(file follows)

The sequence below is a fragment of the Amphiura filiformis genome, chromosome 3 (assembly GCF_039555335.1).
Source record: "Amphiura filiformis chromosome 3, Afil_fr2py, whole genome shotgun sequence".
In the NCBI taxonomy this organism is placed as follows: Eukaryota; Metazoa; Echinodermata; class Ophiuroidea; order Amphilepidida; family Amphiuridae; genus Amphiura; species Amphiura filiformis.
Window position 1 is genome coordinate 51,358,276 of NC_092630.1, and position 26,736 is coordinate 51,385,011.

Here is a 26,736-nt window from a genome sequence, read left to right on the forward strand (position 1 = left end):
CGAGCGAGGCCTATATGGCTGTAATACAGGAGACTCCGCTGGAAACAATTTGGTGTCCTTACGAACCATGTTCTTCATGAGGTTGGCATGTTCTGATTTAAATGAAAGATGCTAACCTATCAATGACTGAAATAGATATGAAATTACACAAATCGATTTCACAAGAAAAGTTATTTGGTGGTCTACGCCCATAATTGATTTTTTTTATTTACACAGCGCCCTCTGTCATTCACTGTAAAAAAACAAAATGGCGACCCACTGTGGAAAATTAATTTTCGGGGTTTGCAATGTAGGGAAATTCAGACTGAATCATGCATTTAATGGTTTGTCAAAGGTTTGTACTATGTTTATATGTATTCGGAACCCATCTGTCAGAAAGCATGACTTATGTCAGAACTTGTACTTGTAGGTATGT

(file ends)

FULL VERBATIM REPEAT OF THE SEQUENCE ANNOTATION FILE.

The sequence below is a fragment of the Amphiura filiformis genome, chromosome 3 (assembly GCF_039555335.1).
Source record: "Amphiura filiformis chromosome 3, Afil_fr2py, whole genome shotgun sequence".
In the NCBI taxonomy this organism is placed as follows: Eukaryota; Metazoa; Echinodermata; class Ophiuroidea; order Amphilepidida; family Amphiuridae; genus Amphiura; species Amphiura filiformis.
Window position 1 is genome coordinate 51,358,276 of NC_092630.1, and position 26,736 is coordinate 51,385,011.

Here is a 26,736-nt window from a genome sequence, read left to right on the forward strand (position 1 = left end):
CGAGCGAGGCCTATATGGCTGTAATACAGGAGACTCCGCTGGAAACAATTTGGTGTCCTTACGAACCATGTTCTTCATGAGGTTGGCATGTTCTGATTTAAATGAAAGATGCTAACCTATCAATGACTGAAATAGATATGAAATTACACAAATCGATTTCACAAGAAAAGTTATTTGGTGGTCTACGCCCATAATTGATTTTTTTTATTTACACAGCGCCCTCTGTCATTCACTGTAAAAAAACAAAATGGCGACCCACTGTGGAAAATTAATTTTCGGGGTTTGCAATGTAGGGAAATTCAGACTGAATCATGCATTTAATGGTTTGTCAAAGGTTTGTACTATGTTTATATGTATTCGGAACCCATCTGTCAGAAAGCATGACTTATGTCAGAACTTGTACTTGTAGGTATGT